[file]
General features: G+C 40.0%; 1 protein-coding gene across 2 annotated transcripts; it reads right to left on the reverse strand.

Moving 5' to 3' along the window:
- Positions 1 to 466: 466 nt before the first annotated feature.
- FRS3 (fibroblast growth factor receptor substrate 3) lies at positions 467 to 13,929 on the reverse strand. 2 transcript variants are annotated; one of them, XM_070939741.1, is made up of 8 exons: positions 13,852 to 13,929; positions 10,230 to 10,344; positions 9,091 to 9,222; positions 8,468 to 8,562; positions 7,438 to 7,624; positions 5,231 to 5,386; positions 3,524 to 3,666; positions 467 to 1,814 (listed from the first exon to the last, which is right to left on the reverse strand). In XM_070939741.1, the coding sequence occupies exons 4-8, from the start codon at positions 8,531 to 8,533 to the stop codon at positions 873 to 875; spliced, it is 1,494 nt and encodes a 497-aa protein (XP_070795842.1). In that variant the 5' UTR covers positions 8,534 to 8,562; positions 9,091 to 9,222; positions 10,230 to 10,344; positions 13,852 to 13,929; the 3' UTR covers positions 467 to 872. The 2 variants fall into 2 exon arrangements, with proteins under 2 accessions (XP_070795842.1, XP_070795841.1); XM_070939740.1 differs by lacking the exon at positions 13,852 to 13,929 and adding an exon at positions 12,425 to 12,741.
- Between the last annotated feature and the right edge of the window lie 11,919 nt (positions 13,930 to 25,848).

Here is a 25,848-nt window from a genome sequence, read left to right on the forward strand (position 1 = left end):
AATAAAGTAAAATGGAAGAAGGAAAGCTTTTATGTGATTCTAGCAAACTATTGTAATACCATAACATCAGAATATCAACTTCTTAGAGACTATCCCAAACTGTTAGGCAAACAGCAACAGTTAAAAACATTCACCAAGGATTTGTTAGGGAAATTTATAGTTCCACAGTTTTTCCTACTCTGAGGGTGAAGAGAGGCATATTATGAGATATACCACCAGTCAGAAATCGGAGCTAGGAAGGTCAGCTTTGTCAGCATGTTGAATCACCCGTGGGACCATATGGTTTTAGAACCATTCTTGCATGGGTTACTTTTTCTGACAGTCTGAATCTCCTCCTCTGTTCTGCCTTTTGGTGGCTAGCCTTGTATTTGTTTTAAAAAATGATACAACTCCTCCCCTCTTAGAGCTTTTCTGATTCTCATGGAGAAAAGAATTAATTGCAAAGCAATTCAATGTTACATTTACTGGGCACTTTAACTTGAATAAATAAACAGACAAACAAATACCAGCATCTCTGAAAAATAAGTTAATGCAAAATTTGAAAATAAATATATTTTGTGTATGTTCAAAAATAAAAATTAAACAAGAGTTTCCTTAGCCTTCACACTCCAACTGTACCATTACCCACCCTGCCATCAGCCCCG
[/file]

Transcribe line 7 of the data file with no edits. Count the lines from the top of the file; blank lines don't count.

AATAAAGTAAAATGGAAGAAGGAAAGCTTTTATGTGATTCTAGCAAACTATTGTAATACCATAACATCAGAATATCAACTTCTTAGAGACTATCCCAAACTGTTAGGCAAACAGCAACAGTTAAAAACATTCACCAAGGATTTGTTAGGGAAATTTATAGTTCCACAGTTTTTCCTACTCTGAGGGTGAAGAGAGGCATATTATGAGATATACCACCAGTCAGAAATCGGAGCTAGGAAGGTCAGCTTTGTCAGCATGTTGAATCACCCGTGGGACCATATGGTTTTAGAACCATTCTTGCATGGGTTACTTTTTCTGACAGTCTGAATCTCCTCCTCTGTTCTGCCTTTTGGTGGCTAGCCTTGTATTTGTTTTAAAAAATGATACAACTCCTCCCCTCTTAGAGCTTTTCTGATTCTCATGGAGAAAAGAATTAATTGCAAAGCAATTCAATGTTACATTTACTGGGCACTTTAACTTGAATAAATAAACAGACAAACAAATACCAGCATCTCTGAAAAATAAGTTAATGCAAAATTTGAAAATAAATATATTTTGTGTATGTTCAAAAATAAAAATTAAACAAGAGTTTCCTTAGCCTTCACACTCCAACTGTACCATTACCCACCCTGCCATCAGCCCCG